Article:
Determinants of Protests: Longitudinal Evidence from Ukraine’s Orange Revolution
German Institute for Economic Research (DIW Berlin)
IGZ - Leibniz Institute of Vegetable and Ornamental Crops; ISDC - International Security and Development Center; Institute for the Study of Labor (IZA)
July 29, 2010
MICROCON Research Working Paper No. 30
DIW Berlin Discussion Paper No. 1115
This paper is the first study that analyzes the drivers of political protest using longitudinal data from a critical revolution that changed – at least temporarily – the political landscape in a transition country. We make use of a rich dataset consisting of panel data collected before and after the so called “Orange” revolution in Ukraine. Our empirical approach tackles two different – and equally interesting – features of the revolution: the determinants of participation (both in the protests and counter-protests) and the “selection” of participants into different levels of involvement (i.e. intensity of participation). We consider different drivers of participation, from traditional proxies for opportunities and grievances, but we also analyze the role of political and economic preferences, risk tolerance, life satisfaction, and indicators of network connectivity. What emerges from this study is a more nuanced pattern of participation that does not link uniquely to a single theoretical model.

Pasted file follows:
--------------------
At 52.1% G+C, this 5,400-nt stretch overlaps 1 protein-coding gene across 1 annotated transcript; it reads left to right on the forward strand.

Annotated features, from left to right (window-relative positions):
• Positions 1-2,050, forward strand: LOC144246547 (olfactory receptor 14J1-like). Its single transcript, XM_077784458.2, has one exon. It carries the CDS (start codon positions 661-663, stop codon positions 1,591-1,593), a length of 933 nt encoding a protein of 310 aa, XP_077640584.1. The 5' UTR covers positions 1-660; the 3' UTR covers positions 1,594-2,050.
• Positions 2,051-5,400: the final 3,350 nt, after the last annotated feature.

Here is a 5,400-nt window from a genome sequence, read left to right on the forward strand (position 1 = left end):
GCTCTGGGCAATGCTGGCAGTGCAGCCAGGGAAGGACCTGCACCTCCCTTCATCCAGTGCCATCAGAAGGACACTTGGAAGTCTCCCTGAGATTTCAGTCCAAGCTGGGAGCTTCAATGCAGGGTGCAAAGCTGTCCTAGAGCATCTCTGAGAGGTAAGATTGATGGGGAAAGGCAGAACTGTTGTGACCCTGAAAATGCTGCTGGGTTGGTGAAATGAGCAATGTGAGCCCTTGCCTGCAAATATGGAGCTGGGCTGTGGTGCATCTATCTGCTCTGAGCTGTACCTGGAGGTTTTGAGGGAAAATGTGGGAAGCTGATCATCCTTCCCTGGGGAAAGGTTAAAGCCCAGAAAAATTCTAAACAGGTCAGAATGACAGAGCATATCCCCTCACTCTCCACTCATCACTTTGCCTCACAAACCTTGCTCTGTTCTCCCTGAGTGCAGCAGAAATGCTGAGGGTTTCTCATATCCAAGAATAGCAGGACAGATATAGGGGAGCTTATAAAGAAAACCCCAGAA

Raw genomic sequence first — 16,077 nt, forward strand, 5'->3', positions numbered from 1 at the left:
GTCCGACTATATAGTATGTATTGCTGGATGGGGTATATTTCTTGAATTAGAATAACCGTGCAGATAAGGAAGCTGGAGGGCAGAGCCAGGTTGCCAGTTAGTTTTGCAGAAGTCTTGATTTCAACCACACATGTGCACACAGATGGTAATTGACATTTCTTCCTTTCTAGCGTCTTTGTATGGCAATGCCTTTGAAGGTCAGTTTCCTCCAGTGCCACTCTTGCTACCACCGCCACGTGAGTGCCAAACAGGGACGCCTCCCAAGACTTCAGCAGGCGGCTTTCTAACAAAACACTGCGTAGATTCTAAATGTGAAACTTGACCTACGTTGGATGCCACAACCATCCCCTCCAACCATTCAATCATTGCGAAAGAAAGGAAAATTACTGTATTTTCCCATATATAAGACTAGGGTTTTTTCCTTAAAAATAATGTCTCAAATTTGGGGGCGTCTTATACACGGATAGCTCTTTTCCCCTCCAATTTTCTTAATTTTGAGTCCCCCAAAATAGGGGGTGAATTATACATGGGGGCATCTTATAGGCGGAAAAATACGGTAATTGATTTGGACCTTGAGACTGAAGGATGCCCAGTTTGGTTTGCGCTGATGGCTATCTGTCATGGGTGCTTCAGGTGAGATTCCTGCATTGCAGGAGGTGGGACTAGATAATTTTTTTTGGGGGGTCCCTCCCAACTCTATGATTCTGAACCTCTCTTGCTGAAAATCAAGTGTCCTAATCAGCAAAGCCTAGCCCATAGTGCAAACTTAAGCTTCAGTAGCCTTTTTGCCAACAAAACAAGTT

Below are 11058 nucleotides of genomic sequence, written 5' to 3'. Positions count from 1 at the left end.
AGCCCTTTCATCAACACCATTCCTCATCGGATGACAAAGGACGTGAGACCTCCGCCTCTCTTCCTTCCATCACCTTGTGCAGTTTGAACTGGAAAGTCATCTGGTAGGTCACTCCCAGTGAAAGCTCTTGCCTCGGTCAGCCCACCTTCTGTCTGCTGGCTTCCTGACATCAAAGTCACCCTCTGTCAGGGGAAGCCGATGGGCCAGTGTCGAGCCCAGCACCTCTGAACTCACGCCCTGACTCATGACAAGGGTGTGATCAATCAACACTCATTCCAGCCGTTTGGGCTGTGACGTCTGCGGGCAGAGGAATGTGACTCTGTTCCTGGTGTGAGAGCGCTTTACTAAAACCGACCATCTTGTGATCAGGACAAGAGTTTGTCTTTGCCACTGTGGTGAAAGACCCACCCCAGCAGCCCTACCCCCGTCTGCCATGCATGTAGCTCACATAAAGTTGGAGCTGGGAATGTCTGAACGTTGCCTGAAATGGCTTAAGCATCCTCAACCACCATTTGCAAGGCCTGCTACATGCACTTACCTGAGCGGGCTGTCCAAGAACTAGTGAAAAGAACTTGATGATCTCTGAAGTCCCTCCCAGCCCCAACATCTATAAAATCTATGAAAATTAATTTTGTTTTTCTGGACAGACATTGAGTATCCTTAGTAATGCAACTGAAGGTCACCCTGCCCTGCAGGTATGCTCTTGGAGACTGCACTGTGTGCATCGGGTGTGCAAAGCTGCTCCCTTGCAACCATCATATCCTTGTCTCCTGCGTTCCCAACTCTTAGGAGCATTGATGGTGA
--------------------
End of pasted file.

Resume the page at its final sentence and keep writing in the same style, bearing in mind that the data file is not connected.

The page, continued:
Number of Pages in PDF File: 46
Keywords: Conflict, Protest, Transition Economy, Ukraine, Longitudinal Studies
JEL Classification: P27, D74
Date posted: July 29, 2010 ; Last revised: March 29, 2011
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